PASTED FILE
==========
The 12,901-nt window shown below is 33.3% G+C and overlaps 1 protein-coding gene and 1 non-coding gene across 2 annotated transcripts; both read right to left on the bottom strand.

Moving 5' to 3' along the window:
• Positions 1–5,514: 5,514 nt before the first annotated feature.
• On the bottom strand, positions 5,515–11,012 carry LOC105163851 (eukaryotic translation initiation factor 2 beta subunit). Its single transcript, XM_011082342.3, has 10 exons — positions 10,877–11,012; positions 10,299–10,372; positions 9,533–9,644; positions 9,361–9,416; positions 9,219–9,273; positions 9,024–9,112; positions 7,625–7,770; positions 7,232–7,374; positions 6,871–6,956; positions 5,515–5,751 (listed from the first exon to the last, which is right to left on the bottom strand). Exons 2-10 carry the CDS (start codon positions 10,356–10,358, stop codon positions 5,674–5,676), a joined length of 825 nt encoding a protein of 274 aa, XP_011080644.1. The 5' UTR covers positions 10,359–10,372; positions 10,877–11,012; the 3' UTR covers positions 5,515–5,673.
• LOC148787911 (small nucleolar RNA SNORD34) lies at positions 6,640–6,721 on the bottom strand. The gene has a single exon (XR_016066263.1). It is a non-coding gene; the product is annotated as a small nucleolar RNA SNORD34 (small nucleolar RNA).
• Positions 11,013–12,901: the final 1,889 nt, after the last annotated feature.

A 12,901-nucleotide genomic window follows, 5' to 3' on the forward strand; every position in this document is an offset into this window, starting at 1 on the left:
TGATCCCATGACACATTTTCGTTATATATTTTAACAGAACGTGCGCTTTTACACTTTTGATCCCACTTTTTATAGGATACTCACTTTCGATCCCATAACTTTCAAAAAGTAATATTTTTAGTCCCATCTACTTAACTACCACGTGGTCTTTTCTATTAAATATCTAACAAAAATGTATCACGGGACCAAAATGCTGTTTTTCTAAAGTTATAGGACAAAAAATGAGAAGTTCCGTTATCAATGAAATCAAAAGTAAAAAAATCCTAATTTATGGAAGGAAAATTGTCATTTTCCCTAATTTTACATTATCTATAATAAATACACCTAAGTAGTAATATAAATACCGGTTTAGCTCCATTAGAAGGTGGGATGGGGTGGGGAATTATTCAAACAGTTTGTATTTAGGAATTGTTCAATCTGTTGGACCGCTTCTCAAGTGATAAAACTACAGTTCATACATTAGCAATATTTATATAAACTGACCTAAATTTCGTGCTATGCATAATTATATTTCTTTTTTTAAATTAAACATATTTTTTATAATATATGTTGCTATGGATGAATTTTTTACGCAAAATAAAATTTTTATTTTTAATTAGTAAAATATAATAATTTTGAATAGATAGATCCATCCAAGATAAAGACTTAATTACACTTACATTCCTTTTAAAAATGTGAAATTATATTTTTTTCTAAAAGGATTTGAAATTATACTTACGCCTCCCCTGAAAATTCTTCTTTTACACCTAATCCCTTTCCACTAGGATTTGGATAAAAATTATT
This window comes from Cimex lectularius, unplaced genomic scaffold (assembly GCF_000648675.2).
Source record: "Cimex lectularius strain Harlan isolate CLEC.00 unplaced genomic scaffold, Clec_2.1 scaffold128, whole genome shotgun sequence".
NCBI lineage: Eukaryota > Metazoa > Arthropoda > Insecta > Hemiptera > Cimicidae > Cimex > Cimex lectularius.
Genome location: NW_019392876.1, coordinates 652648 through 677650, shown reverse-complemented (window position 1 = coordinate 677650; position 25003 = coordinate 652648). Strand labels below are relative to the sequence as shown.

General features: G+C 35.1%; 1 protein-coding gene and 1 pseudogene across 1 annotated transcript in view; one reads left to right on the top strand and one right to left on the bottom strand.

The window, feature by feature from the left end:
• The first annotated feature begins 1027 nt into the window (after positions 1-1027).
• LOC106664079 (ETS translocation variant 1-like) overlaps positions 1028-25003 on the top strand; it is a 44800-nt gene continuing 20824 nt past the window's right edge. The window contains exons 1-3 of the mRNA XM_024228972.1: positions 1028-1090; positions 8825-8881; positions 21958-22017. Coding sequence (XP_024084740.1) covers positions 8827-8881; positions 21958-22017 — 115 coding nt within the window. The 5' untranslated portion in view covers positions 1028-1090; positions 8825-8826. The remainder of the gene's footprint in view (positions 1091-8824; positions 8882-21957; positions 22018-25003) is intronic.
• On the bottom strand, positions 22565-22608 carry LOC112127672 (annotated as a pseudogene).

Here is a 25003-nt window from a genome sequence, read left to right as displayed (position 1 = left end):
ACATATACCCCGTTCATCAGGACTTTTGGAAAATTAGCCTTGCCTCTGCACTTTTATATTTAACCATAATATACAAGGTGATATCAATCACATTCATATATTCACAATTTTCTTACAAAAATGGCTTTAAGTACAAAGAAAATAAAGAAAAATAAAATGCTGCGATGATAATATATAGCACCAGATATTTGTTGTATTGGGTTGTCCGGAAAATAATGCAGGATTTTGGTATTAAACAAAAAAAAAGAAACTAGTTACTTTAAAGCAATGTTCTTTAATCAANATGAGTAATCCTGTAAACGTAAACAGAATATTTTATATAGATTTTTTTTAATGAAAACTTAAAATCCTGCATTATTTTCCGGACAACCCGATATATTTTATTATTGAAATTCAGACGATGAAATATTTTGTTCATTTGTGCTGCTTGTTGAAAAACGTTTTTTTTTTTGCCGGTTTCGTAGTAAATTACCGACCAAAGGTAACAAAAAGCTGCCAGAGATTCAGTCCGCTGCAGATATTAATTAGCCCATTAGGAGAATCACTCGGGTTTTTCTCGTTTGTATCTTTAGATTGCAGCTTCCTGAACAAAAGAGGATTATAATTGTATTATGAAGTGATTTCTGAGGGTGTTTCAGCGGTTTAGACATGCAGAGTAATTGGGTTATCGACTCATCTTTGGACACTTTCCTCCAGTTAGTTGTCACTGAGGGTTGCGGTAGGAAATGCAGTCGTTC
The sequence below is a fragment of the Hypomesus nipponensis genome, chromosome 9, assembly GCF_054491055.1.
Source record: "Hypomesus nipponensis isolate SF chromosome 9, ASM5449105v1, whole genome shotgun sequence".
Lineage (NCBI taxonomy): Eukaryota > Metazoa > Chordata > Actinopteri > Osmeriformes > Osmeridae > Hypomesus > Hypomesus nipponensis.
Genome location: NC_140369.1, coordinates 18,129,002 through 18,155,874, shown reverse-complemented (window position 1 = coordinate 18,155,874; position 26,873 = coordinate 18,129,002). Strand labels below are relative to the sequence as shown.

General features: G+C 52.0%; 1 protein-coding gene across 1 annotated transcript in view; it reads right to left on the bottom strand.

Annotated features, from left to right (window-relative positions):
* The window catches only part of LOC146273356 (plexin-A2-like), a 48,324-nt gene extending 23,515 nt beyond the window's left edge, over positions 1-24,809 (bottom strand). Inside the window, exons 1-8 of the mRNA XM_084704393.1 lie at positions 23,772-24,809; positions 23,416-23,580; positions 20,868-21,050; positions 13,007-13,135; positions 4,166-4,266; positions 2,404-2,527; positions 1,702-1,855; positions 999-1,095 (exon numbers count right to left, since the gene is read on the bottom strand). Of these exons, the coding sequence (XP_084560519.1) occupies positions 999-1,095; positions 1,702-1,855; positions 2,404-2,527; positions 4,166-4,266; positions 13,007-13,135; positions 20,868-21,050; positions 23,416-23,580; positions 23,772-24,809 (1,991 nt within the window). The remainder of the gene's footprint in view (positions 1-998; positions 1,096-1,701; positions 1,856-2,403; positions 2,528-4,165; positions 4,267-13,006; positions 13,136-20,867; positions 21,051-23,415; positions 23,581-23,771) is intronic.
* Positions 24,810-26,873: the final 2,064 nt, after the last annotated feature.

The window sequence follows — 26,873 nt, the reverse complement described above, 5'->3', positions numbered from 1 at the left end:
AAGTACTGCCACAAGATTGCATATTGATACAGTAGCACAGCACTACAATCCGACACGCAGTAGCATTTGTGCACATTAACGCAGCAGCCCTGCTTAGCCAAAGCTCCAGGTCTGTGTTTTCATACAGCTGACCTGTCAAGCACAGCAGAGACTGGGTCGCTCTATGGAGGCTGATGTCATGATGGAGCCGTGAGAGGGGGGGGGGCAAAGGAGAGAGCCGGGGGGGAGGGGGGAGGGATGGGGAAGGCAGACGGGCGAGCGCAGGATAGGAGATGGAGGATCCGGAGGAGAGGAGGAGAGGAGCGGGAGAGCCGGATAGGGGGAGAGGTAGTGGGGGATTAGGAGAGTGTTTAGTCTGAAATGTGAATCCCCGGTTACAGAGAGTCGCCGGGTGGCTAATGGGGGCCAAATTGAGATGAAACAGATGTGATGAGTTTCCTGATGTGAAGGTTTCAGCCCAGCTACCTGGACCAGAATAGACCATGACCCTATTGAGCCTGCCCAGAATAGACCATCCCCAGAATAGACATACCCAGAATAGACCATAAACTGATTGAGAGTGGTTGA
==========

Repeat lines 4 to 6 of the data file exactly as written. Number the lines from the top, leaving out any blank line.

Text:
• On the bottom strand, positions 5,515–11,012 carry LOC105163851 (eukaryotic translation initiation factor 2 beta subunit). Its single transcript, XM_011082342.3, has 10 exons — positions 10,877–11,012; positions 10,299–10,372; positions 9,533–9,644; positions 9,361–9,416; positions 9,219–9,273; positions 9,024–9,112; positions 7,625–7,770; positions 7,232–7,374; positions 6,871–6,956; positions 5,515–5,751 (listed from the first exon to the last, which is right to left on the bottom strand). Exons 2-10 carry the CDS (start codon positions 10,356–10,358, stop codon positions 5,674–5,676), a joined length of 825 nt encoding a protein of 274 aa, XP_011080644.1. The 5' UTR covers positions 10,359–10,372; positions 10,877–11,012; the 3' UTR covers positions 5,515–5,673.
• LOC148787911 (small nucleolar RNA SNORD34) lies at positions 6,640–6,721 on the bottom strand. The gene has a single exon (XR_016066263.1). It is a non-coding gene; the product is annotated as a small nucleolar RNA SNORD34 (small nucleolar RNA).
• Positions 11,013–12,901: the final 1,889 nt, after the last annotated feature.